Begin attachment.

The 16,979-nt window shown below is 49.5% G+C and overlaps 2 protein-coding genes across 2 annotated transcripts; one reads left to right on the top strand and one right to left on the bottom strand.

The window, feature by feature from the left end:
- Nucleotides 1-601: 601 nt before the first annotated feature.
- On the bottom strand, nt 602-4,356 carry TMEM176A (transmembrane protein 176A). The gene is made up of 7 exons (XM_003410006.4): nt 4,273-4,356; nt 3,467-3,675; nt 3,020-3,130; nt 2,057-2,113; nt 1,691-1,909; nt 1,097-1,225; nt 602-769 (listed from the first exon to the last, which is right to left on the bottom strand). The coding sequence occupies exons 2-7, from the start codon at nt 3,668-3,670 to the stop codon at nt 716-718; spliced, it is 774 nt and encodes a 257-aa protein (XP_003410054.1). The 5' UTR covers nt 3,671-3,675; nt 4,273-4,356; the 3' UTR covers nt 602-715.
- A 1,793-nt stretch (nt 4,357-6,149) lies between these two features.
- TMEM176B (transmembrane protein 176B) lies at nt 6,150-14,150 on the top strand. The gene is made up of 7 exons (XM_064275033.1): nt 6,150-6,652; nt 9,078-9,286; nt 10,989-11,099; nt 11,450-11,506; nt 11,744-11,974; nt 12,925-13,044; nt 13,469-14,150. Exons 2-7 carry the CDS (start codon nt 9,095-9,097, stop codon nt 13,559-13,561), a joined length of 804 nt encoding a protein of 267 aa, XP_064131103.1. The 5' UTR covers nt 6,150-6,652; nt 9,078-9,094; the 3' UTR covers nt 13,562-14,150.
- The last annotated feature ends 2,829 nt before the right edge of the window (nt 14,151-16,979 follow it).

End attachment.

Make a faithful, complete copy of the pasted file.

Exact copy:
The 16,979-nt window shown below is 49.5% G+C and overlaps 2 protein-coding genes across 2 annotated transcripts; one reads left to right on the top strand and one right to left on the bottom strand.

The window, feature by feature from the left end:
- Nucleotides 1-601: 601 nt before the first annotated feature.
- On the bottom strand, nt 602-4,356 carry TMEM176A (transmembrane protein 176A). The gene is made up of 7 exons (XM_003410006.4): nt 4,273-4,356; nt 3,467-3,675; nt 3,020-3,130; nt 2,057-2,113; nt 1,691-1,909; nt 1,097-1,225; nt 602-769 (listed from the first exon to the last, which is right to left on the bottom strand). The coding sequence occupies exons 2-7, from the start codon at nt 3,668-3,670 to the stop codon at nt 716-718; spliced, it is 774 nt and encodes a 257-aa protein (XP_003410054.1). The 5' UTR covers nt 3,671-3,675; nt 4,273-4,356; the 3' UTR covers nt 602-715.
- A 1,793-nt stretch (nt 4,357-6,149) lies between these two features.
- TMEM176B (transmembrane protein 176B) lies at nt 6,150-14,150 on the top strand. The gene is made up of 7 exons (XM_064275033.1): nt 6,150-6,652; nt 9,078-9,286; nt 10,989-11,099; nt 11,450-11,506; nt 11,744-11,974; nt 12,925-13,044; nt 13,469-14,150. Exons 2-7 carry the CDS (start codon nt 9,095-9,097, stop codon nt 13,559-13,561), a joined length of 804 nt encoding a protein of 267 aa, XP_064131103.1. The 5' UTR covers nt 6,150-6,652; nt 9,078-9,094; the 3' UTR covers nt 13,562-14,150.
- The last annotated feature ends 2,829 nt before the right edge of the window (nt 14,151-16,979 follow it).